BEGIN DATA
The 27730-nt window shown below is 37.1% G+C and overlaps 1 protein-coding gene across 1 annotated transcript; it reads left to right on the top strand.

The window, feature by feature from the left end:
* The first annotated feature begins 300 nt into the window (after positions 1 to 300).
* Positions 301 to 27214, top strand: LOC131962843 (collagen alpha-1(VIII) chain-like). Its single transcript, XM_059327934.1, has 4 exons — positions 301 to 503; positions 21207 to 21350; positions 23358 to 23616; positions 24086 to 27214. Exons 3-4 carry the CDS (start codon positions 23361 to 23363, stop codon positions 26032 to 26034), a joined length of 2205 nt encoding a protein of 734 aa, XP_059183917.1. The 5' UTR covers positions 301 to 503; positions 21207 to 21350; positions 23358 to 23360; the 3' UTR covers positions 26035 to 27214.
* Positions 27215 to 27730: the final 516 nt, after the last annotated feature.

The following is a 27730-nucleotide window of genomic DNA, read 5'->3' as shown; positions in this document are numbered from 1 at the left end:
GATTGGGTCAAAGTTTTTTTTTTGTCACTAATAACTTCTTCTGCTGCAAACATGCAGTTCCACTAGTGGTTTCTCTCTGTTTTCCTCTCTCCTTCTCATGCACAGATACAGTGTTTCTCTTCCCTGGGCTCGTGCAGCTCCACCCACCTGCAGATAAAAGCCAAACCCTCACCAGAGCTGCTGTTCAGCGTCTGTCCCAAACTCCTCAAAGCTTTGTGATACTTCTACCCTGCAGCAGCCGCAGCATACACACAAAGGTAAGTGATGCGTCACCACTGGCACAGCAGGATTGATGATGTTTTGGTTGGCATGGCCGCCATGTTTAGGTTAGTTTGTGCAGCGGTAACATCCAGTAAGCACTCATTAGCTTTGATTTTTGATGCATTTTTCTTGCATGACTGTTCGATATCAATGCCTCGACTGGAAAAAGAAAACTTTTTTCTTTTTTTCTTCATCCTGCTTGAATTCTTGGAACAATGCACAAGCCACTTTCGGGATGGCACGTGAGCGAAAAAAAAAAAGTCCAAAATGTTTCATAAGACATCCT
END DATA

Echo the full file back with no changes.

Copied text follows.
The 27730-nt window shown below is 37.1% G+C and overlaps 1 protein-coding gene across 1 annotated transcript; it reads left to right on the top strand.

The window, feature by feature from the left end:
* The first annotated feature begins 300 nt into the window (after positions 1 to 300).
* Positions 301 to 27214, top strand: LOC131962843 (collagen alpha-1(VIII) chain-like). Its single transcript, XM_059327934.1, has 4 exons — positions 301 to 503; positions 21207 to 21350; positions 23358 to 23616; positions 24086 to 27214. Exons 3-4 carry the CDS (start codon positions 23361 to 23363, stop codon positions 26032 to 26034), a joined length of 2205 nt encoding a protein of 734 aa, XP_059183917.1. The 5' UTR covers positions 301 to 503; positions 21207 to 21350; positions 23358 to 23360; the 3' UTR covers positions 26035 to 27214.
* Positions 27215 to 27730: the final 516 nt, after the last annotated feature.

The following is a 27730-nucleotide window of genomic DNA, read 5'->3' as shown; positions in this document are numbered from 1 at the left end:
GATTGGGTCAAAGTTTTTTTTTTGTCACTAATAACTTCTTCTGCTGCAAACATGCAGTTCCACTAGTGGTTTCTCTCTGTTTTCCTCTCTCCTTCTCATGCACAGATACAGTGTTTCTCTTCCCTGGGCTCGTGCAGCTCCACCCACCTGCAGATAAAAGCCAAACCCTCACCAGAGCTGCTGTTCAGCGTCTGTCCCAAACTCCTCAAAGCTTTGTGATACTTCTACCCTGCAGCAGCCGCAGCATACACACAAAGGTAAGTGATGCGTCACCACTGGCACAGCAGGATTGATGATGTTTTGGTTGGCATGGCCGCCATGTTTAGGTTAGTTTGTGCAGCGGTAACATCCAGTAAGCACTCATTAGCTTTGATTTTTGATGCATTTTTCTTGCATGACTGTTCGATATCAATGCCTCGACTGGAAAAAGAAAACTTTTTTCTTTTTTTCTTCATCCTGCTTGAATTCTTGGAACAATGCACAAGCCACTTTCGGGATGGCACGTGAGCGAAAAAAAAAAAGTCCAAAATGTTTCATAAGACATCCT